She can feel him struggling beneath her, hands clawing and scratching at her torn jeans, nails leaving emerald, angry marks as he panics, losing oxygen.

She closes her eyes. ("Please." A wheezing sound. "Plea…") And twists her knees sharply. She hears the crack of his spine. Feels it beneath her skin.

Jyn's hands shake as she lets out a breath, laying in the middle of the mud with a dead mind beneath her feet. She decides to focus on Jim. She needs to get to Jim.

She crawls up, hands struggling to support her weight, and looks from behind the tree trunk where she and the man (Kodos's man, she reminds herself) struggled. She wants to vomit when she sees him-Jim is standing above a man, having just fired his phaser into his heart, the weapon hovering over the area. She can tell the man died only a few seconds ago because Jim rarely misses, shoots kill shots by instinct, and blood splatters color all over his face, mixing with the brown of the mud.

It's his eyes-the blue is so bright and livid, she swears he's turned mad. That he has finally left Jim Kirk and become JT-cold, calculating, hating.

She whispers, yells his name to get his attention; he flinches and snaps his head toward her, as if she's another threat, another soldier to take on. It takes a moment for his eyes to clear-her heart pounds with fear of losing him, of him leaving her like everyone else-

But Jim, honest, kind, hurt Jim is there with his clear blue eyes of the sky, and he whispers her name, mouth open.

Then his eyes widen and she turns around instinctively, the hairs on the back of her neck straightening rapidly, the vein in her forehead pulsing like a drum, beating against her brain in panic.

When she sees him, everything freezes-her heart stops and her jaw is slack; her hands are stuck in the defensive gesture she positioned them in.

He staggers toward her and gasps her name, blood evident across his side, the wound festered and yellow inside in large clumps of infectious material, crowding within his abdomen. Strapped to his chest is a timer atop liquid encased in two adjacent tubes, held together by some sort of wiring-a bomb?

His dark eyes are dark with despair, haunted with hallucinations, she assumes; his breathing is more of a dying wheeze.

"Jyn," he whispers, saying her name again for good measure-he's walking as if suspended in water, dragging his legs behind him, and she scrambles back.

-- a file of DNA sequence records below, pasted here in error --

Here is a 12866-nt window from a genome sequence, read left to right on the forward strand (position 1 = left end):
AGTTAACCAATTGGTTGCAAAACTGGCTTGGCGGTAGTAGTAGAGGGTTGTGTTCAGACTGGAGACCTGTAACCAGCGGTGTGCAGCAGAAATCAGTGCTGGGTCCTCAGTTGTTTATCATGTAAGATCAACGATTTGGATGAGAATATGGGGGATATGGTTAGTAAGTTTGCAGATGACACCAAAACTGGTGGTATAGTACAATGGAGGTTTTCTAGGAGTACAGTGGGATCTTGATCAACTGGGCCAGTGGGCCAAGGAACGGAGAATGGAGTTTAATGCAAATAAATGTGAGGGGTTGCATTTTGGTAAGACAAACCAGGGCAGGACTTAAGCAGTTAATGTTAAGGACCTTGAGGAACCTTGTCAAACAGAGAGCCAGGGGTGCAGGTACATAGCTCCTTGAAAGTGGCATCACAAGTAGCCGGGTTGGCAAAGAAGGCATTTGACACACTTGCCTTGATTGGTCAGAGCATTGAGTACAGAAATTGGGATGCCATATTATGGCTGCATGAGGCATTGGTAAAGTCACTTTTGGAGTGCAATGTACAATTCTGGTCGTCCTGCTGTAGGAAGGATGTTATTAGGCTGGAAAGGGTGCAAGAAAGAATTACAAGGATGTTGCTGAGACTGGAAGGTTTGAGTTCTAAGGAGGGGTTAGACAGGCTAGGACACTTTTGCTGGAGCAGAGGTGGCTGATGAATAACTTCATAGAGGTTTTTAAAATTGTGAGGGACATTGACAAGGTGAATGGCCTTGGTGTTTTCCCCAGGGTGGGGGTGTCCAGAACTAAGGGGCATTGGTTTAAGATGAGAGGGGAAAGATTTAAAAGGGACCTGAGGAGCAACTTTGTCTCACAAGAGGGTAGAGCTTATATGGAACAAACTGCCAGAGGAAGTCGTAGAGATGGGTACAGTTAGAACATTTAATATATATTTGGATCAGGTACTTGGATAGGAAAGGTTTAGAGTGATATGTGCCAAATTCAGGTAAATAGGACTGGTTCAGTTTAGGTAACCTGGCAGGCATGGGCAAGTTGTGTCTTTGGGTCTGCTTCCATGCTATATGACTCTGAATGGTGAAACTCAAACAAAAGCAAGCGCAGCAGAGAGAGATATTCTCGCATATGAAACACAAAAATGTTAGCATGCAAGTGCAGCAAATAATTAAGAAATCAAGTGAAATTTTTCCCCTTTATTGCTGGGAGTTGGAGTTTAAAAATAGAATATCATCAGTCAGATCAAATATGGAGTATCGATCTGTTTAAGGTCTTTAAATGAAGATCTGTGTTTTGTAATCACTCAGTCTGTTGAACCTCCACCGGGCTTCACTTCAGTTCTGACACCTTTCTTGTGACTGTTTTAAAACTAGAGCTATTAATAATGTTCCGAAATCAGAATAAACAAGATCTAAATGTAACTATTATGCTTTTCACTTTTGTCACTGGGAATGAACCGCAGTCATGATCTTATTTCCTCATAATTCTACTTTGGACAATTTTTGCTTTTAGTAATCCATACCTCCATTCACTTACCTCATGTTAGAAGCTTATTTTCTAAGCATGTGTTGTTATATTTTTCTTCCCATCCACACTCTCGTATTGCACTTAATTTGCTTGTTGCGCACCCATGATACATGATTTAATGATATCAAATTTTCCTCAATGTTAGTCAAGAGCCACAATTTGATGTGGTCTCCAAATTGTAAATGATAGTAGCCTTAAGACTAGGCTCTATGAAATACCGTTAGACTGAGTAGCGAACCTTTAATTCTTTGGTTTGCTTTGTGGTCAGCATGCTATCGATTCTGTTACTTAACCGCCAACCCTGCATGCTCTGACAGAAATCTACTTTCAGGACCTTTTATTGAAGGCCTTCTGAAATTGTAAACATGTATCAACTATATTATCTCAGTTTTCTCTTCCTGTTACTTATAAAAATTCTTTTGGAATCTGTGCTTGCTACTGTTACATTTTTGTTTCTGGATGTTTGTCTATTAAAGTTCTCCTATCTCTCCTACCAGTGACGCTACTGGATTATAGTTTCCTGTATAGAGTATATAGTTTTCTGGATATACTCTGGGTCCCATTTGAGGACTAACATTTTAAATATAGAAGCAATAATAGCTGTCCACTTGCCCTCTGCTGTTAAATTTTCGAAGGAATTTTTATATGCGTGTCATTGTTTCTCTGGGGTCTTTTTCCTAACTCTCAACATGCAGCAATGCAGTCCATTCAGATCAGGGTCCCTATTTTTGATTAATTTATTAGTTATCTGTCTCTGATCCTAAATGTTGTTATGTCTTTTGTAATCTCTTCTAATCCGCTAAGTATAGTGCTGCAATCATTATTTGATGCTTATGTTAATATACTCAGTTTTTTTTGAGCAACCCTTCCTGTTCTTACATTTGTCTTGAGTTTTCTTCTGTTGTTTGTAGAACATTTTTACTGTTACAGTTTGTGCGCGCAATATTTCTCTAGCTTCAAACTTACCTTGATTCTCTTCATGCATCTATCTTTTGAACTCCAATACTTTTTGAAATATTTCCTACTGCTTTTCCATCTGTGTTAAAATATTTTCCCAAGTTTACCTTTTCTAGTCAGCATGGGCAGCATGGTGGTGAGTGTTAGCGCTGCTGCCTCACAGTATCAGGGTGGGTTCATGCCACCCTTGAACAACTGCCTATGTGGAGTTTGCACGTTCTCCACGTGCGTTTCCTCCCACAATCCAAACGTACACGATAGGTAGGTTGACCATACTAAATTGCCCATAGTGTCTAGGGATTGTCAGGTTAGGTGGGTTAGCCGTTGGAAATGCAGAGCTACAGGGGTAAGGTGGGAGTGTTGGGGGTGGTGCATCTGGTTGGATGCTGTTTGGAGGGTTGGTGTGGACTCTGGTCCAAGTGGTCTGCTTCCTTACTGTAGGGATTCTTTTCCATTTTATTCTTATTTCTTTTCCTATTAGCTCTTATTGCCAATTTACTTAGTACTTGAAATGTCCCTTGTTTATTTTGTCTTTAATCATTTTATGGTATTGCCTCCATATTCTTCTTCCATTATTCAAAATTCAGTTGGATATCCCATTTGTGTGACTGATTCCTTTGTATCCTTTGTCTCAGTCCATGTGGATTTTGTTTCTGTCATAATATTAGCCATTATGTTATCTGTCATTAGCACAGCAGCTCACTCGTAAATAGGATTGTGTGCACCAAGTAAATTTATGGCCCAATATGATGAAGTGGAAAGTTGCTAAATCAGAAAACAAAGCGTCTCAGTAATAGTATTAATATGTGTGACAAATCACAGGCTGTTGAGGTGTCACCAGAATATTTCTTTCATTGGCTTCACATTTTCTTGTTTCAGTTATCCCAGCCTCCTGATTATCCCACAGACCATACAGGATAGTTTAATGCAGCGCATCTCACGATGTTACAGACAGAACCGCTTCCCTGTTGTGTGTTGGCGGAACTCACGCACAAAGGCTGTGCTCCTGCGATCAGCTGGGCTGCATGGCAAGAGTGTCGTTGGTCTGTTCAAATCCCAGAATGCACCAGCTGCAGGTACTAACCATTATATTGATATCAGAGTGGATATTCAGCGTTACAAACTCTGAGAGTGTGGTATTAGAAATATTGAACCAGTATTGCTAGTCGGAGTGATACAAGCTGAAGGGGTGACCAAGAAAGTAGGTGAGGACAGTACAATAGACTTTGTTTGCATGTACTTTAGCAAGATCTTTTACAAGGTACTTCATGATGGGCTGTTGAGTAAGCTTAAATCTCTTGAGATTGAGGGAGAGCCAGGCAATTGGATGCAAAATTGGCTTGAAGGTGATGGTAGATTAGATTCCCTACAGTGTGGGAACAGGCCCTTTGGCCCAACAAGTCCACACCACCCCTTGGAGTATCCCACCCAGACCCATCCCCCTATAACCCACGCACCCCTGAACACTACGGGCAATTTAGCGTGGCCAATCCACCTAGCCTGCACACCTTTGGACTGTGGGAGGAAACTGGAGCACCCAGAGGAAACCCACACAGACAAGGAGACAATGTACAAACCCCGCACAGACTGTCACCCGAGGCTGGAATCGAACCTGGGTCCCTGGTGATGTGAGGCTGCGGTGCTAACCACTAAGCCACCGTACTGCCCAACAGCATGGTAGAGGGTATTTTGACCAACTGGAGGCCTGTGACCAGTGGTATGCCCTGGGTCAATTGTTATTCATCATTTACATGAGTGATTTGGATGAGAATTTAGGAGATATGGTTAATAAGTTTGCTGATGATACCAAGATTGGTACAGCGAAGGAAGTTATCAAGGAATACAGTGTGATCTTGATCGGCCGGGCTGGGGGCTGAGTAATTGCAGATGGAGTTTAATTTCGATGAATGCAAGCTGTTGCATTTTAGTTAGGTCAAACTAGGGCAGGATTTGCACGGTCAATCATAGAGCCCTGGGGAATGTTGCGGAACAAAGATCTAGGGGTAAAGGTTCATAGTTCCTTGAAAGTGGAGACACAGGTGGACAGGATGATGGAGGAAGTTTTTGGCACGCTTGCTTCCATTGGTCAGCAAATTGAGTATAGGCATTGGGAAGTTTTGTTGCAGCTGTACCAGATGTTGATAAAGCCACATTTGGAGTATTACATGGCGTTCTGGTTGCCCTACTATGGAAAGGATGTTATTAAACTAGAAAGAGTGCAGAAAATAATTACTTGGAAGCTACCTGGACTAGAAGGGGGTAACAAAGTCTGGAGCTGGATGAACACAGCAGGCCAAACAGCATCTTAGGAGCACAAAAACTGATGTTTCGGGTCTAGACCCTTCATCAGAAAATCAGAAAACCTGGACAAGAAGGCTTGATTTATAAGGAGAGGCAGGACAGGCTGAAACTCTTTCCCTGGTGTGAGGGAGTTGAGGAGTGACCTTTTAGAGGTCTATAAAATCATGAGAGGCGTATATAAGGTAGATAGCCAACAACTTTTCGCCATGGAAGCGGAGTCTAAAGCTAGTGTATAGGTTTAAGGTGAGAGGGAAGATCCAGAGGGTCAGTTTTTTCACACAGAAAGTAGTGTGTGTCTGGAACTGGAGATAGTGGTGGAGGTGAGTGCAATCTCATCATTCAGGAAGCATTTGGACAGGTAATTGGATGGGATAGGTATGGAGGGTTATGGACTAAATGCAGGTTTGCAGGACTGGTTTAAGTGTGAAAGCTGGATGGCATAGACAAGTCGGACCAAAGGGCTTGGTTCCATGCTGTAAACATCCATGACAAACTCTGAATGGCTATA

Suddenly the pain of his betrayal is real, the graying curls of hair atop the ebony head too familiar for her (I'm a dangerous man, Jyn Erso.). Anger, hot frustration at everything fuels her, floods her every thought and action, tears prickling the corners of her vision, her cheeks heated and flushed. "You dumped me," she hears herself saying. "You left me!"

"Jyn," Saw breathes out once more, breath painful, nearing the end. "Please, Jyn. I have to-the governor-"

He collapses, a heap of blood, infection, and danger dressed in mud and insects. The bomb ticks as he rolls onto his back with a groan, reaching out with his hand-he is so close, like she could wake up with him back to back what felt like years ago, but was only at most five weeks ago. She takes it by instinct, a part of her cursing herself even as she does it, questioning her need and craving for Saw to stay alive and comfort her and teach her everything she needs to know, but somewhere else, perhaps where her mother resides (her finger traces the outline of the Kyber crystal over her heart), she tells herself that Saw is her second father, someone who helped her survive and saved her life multiple times. But she is still angry, nonetheless.

"You left me to fend for myself in the middle of a planetwide famine and genocide," she accuses, words bitter and hard on her tongue, a distasteful feeling of remorse and temptation lingering after she says it.

"I'm sorry," he apologizes ever so small, so simply, so softly, the breaths wasting away as he struggles to breathe. "Jyn, it's your father...he's alive."

Her lip quivers before she can reign in her emotions. (He's alive, Galen Erso lives; she'll see him again and he'll call her Stardust and swing her across his shoulders like she's eight.) Her green blood rises, heart beating with unfair hope, with pain, with worry-Kodos, what has he done with him? (He's alive, but for how long?)